Debt and democracy are not common bedfellows. But it may be that the former will lead to the latter so far as governance of Hollinger Incorporated is concerned.

The vehicle through which Lord Conrad Black and a handful of close colleagues control Hollinger – publisher of such choice media properties as Britain's Daily Telegraph, the Sunday Telegraph and The Spectator magazine, the Chicago Sun-Times in the US, plus the Jerusalem Post and International Jerusalem Post in Israel – is Ravelston Management, a privately held company in which Black pulls the strings.

Ravelston, which owns 80% of the debt-beset Hollinger, announced yesterday it plans to issue a block of new preference shares in the latter to a single institutional investor, as yet unidentified.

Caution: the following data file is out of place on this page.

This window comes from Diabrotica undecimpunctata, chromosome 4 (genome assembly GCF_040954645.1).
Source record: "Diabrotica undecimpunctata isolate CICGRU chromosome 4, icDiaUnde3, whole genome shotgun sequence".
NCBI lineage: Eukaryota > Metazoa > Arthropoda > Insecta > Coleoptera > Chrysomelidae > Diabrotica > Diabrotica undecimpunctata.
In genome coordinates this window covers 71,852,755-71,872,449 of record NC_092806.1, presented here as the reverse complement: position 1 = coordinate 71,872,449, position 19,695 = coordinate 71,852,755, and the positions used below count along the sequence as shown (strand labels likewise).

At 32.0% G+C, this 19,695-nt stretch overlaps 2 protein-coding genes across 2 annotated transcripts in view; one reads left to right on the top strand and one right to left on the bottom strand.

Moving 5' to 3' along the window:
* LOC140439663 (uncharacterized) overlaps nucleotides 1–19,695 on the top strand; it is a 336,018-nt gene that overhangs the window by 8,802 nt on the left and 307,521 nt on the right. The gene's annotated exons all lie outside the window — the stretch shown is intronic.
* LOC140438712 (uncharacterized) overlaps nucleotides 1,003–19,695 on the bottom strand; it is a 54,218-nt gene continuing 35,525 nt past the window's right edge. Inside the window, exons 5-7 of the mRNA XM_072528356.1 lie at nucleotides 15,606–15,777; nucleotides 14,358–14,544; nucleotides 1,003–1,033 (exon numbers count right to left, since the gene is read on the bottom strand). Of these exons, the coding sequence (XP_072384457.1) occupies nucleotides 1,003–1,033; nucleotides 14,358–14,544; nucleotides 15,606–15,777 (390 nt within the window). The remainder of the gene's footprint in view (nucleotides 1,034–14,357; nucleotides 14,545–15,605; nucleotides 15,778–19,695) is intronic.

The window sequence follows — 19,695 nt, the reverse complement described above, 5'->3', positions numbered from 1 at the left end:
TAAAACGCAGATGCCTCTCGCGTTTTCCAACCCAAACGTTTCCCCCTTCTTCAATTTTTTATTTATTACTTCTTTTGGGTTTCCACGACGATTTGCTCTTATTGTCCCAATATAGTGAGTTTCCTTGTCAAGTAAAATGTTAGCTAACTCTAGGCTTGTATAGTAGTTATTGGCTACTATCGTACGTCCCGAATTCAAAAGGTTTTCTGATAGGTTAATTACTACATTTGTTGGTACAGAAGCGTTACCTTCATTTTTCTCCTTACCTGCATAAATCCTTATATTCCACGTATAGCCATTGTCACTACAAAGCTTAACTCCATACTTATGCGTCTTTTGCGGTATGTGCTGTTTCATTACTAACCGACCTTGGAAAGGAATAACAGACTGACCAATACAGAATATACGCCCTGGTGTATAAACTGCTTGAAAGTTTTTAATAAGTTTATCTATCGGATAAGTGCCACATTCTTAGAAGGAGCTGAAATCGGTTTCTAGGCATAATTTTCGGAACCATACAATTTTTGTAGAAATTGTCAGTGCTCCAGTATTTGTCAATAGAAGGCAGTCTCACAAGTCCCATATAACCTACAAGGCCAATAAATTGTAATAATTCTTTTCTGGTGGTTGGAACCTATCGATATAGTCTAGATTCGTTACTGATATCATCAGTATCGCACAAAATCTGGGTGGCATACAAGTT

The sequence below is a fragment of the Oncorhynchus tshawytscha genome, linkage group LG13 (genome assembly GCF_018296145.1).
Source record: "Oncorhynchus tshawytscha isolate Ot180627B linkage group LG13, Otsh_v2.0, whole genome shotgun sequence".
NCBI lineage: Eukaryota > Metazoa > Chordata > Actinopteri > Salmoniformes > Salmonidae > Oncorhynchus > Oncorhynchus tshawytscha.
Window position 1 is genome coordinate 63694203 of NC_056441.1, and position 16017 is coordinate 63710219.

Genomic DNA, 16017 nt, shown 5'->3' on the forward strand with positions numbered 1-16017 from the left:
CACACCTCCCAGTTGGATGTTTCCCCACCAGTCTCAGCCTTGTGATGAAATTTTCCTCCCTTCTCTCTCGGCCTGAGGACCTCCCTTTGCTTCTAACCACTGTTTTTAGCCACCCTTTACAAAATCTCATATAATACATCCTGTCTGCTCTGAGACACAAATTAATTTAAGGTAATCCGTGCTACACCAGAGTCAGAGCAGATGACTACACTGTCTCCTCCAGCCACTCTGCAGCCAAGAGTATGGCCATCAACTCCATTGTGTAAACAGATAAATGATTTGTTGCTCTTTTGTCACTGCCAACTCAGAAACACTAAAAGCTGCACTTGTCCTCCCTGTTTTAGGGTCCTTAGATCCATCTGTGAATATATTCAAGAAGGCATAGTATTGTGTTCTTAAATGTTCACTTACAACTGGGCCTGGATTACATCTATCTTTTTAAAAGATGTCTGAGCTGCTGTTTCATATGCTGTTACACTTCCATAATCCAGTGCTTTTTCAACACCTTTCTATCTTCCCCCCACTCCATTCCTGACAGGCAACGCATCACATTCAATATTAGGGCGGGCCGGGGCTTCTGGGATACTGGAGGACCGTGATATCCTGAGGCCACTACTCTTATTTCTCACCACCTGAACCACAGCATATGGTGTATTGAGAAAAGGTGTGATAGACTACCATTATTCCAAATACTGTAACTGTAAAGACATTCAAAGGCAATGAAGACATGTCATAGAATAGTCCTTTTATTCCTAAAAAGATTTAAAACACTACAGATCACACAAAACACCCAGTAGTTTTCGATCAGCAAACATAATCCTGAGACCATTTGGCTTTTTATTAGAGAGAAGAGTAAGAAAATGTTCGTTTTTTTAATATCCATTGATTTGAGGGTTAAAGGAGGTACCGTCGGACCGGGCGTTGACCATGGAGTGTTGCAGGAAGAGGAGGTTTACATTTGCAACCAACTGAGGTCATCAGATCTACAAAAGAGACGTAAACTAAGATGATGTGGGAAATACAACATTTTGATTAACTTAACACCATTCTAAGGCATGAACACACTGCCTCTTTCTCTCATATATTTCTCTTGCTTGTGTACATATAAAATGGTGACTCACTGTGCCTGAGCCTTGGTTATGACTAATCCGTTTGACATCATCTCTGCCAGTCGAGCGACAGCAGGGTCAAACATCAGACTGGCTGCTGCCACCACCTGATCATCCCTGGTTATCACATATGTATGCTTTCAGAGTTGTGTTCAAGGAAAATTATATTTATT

The move will effectively dilute the stakes of Hollinger’s existing shareholders – among them the troublesome New York investment firm Tweedy Browne which is suing Hollinger over the payment of third party monies to Black and his associates which, it contends, rightly belong to shareholders.

It is unlikely that Tweedy and other Hollinger shareholders will react to the dilution of their Hollinger stakes with whoops of joy. But they may feel this a price worth paying if it loosens the iron grip on the group currently exercised by Black.

But the noble Lord made it clear through Hollinger vice-president Dan Coulson that he will not relinquish overall command of his media fiefdom. Said Coulson Monday: “There is no intention to give up control of Hollinger ... we [Ravelston] would not go below 51%.”

Data sourced from:; additional content by WARC staff